Elk Effects on Landscape, Successional, and Community Processes in Eastern Kentucky

  • Maehr, David (PI)

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The choices of elk regarding ruminating and foraging areas, as well as the plant species they eat can have profound effects on the distribution, structure, and composition of plant and animal communities (Janzen 1976, Jones 1981, McNaughton 1984, Frank and McNaughton 1992, 1993, Augustine and McNaughton 1998). While the its contribution to ecological processes in eastern Kentucky has not been quantified, anecdotal evidence suggests that elk have, or soon will, alter the eastern Kentucky landscape. For example, elk routinely select forested ridge-tops as ruminating sites. These areas are characterized by a sparse or absent litter layer, large deposits of dung, and urine-saturated soils. Elk trails leading to and from these sites were often greater than a 1- meter in width and composed of loose mineral soil and organic matter. Preliminary analyses demonstrate that nitrogen cycling has been dramatically altered relative to undisturbed sites (see attached figure). Traditional ruminating and resting sites may experience altered plant species composition and structure (Hobbs 1996, Augustine and McNaughton 1998). Will ridge-top communities used repeatedly by elk revert to those characteristic of the pre-Columbian landscape? Will they provide substrates for the colonization of native species? Regardless, the resulting plant communities will be influenced by several elk-induced factors including: 1) soil compaction; 2) soil loss and erosion; 3) changes in micro-climate; and 4) plant species responses to the above factors, as well as browsing and nutrient subsides. We predict that the colonizing plant communitites in high elk-use areas will exhibit increased heterogeneity, and that locak species distributions will change.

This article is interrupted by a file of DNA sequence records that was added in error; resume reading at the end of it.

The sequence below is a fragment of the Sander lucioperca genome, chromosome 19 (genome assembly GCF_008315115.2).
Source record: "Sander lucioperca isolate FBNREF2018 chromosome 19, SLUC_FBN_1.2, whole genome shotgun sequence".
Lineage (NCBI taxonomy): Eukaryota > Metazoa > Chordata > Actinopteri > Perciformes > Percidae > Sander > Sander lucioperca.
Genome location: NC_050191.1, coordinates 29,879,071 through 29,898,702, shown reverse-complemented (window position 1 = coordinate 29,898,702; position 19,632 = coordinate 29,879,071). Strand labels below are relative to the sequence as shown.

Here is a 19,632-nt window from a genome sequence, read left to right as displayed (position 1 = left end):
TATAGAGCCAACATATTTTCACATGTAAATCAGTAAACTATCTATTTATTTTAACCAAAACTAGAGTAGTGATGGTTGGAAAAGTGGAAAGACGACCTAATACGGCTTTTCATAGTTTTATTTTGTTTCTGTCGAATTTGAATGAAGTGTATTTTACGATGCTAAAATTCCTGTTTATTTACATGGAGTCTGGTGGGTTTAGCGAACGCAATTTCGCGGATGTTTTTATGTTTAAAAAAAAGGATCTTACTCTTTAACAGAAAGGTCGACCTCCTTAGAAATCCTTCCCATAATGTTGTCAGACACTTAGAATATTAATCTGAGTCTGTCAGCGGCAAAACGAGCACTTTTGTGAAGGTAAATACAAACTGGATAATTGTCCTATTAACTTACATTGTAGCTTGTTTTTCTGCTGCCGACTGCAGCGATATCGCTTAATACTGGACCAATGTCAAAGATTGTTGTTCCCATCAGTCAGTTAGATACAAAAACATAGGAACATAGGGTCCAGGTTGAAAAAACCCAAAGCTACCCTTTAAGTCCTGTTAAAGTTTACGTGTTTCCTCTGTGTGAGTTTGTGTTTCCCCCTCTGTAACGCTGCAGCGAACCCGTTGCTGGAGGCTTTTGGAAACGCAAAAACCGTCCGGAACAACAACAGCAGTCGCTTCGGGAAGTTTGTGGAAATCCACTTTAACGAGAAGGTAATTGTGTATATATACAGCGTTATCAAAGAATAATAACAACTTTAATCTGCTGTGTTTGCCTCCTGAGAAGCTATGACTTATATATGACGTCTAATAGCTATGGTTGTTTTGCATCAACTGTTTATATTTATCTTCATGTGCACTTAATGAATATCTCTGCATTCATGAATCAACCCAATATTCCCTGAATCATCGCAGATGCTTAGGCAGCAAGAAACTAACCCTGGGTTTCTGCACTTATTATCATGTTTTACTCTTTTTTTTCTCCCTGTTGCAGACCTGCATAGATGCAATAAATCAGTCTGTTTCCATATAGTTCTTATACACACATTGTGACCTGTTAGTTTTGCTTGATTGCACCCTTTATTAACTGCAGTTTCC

Effective start/end date5/9/035/9/05


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